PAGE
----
plied them but acknowledged there
was no evidence of this.
LEFTISTS claiming the terrorists
were murdered held protest marches
and bombed West German property
throughout Europe last week. A
fourth jailed terrorist who officials
said stabbed herself denied Tuesday
there was any suicide pact.
The 40-page report by Baden-

t suicides
Wuerttemberg state prosecutors and
police officials said they found no
evidence of murder in their inter-
views with 90 persons and deposi-
tions by two doctors who took part in
the autopsy.
The autopsy report said Baader,
founder and co-leader of the Baader-
Meinhoff gang, and Raspe shot
themselves in the head, and Gudrun
Ensslin, Baader's mistress, hanged
herself with an electrical cord from
her cell window.
THE THREE were found dead in
their cells at the maximum security
Stammheim prison here Oct. 18,
hours after West German comman-
dos in Somalia foiled an air hijacking
staged to enforce demands for their
release.
The inquiry also upheld the initial
announcement that Irmgard Moel-
ler, another terrorist imprisoned at
Stammheim, tried to stab herself
with a bread knife the same day.
Moeller, recovering in a hospital,
denied this through her lawyer
Tuesday. She said she became
unconscious after hearing shots and
awoke with a stab wound in her
chest.
A SPOKESMAN for the state
justice ministry, Helmut Engler,
said investigators believed lawyers
were able to supply guns to Baader
and Raspe because security viola-
tions at the prison were widespread.
Engler said some lawyers had been
caught trying to smuggle "forbidden
objects. . . such as ammunition and
printed matter" into the prison. He
also noted that a wire communica-
tion system between cells and a half
pound of explosives had been found
inside the prison.
The inquiry said the barrel of the
pistol in Raspe's cell was bought in
Basel, Switzerland, along with an
American-made carbine later found
on another West German anarchist.

Roily Photo by CHRISTINA SCHNEIDER

Maybe it was a show of allegiance to a namesake character or maybe it
was just a premonition, but at any rate, Kate Grace was interested in the
gown worn by the character of the same name in "Kiss Me, Kate."

which he found beneath a pile of
shawls and scarves.
"I didn't come looking for anything
in particular, but these clothes are
really bizarre. I'm planning to =be a
sort of clown for Halloween, and my
hat is perfect. I'm just not sure that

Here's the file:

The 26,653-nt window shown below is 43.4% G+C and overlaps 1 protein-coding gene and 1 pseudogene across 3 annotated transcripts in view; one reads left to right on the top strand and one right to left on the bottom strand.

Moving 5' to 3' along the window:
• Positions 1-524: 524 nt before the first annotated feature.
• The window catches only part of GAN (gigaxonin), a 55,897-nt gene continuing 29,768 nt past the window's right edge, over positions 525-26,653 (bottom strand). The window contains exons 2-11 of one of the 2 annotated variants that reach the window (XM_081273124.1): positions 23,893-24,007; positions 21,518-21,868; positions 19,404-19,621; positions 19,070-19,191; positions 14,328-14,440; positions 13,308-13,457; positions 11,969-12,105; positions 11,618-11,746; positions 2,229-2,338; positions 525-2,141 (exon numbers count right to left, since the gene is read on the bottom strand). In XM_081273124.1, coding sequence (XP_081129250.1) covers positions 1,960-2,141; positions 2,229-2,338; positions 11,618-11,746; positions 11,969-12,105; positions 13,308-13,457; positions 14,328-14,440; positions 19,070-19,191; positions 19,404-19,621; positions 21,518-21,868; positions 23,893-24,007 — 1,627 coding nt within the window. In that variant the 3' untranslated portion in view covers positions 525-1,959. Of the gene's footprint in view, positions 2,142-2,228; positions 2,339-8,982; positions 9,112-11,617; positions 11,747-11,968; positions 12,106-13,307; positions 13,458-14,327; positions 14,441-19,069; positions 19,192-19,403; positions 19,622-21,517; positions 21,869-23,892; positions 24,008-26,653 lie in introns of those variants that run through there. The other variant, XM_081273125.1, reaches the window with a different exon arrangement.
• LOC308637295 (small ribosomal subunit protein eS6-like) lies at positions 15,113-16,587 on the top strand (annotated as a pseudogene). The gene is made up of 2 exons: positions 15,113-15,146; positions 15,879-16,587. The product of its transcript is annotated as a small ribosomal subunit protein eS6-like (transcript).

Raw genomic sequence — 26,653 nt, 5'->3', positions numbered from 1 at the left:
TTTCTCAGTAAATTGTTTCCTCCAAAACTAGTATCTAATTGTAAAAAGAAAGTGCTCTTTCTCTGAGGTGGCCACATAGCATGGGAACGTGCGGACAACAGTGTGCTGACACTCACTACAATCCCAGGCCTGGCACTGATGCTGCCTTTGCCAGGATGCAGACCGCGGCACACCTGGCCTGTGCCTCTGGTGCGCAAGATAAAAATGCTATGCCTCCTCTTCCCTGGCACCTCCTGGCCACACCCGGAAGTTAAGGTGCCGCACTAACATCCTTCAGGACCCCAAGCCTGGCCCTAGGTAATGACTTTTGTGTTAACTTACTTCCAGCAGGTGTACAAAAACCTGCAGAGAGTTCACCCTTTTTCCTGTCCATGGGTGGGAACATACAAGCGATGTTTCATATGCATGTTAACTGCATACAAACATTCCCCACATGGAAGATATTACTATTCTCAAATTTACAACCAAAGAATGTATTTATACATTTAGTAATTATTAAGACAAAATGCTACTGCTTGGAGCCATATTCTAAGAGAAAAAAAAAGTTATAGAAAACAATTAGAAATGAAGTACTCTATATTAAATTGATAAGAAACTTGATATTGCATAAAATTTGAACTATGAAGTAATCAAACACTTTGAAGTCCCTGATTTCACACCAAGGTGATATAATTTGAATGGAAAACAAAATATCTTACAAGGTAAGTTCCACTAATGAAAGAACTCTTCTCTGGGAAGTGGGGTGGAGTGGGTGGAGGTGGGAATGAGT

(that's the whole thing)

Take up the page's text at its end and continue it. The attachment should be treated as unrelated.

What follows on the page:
the geography department would
approve."
Sheradi Cannon, a graduate the-
ater student, said the sale is put on by
graduate students. Pointing to the

room jam-packed with people rifling
through the selection of costumes,
she said, "They started lining up before
nine this morning.
"Most of the 'good' costumes were
gone within an hour, but we're going
to pull new clothes from storage for
sale on Thursday and Friday."
Not surprised by the large student
turnout, Cannon smiled, and said, "I
haven't even had the chance to find
anything for myself."

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Extremist groups react violently
in the wake of terrorists' deaths

By United Press International
Italian leftists vowed to send a
"suicide commando" to kill the West
German ambassador and a rightist
bomb shattered a Paris union hall in
violence triggered by the prison
deaths of three West German terror-
ists.
Early today, almost simultaneous
blasts shook the Siemens, BMW, and
Opel auto buildings in Rome, blowing
out the shutters and show windows.
Other explosions damaged several
cars. At Pistoia, near Florence,
another BMW showroom was hit by a
predawn explosion.
THREE MEN at the West German
cultural center in Istanbul, Turkey,

were injured by a bomb thrown by
demonstrators shouting anti-German
slogans Tuesday, police said. Two
firebombs shattered the windows of a
German car showroom in Rome.
The Italian news agency, ANSA, in
Milan received the second death
threat in five days against WestX
German Ambassador Hans Arnold.
"As regards Arnold, we confirm
that within the next 200 hours he will
be executed by a suicide comman-
do," an anonymous telephone caller
said, adding a warning that all
German diplomats and their families
should leave Italy.
IN ISTANBUL, police said the
anti-German protestors fled after the

bomb explosion and no arrests were
made.
The Rome firebombings caused
some damage but no injuries. Two
German schools shut down to prevent
possible attacks on students.
The Paris explosion smashed the
offices of the leftist French Magis-
trates Trade Union and handwritten
notes left behind indicated the bomb-
ing was carried out by rightists.
"WE ARE witnessing the emerg-
ence of rightist counter-terrorism,"
one police officer said. "We hope we
will stop this."
French police in theNancy region
near the German border were check-
ing out reports from a previously
unheard-of "Anti-Terrorist Brigade"
that it had killed one of the 16 West
Germans wanted for the kidnapping
of the slain German industrialist,
Hanns-Martin Schleyer.
Police said they also had found'a
West German man who identified
several young persons he met in a
chalet in a pine forest in France's
Jura Mountain range as being among
the 16 suspects in the Schleyer case.
Schleyer's body was found in
northeastern France shortly after
the three terrorists were found dead
in their Stuttgart prison cells. The
kidnappers had offered to exchange
Schleyer for the three and eight other
jailed terrorists.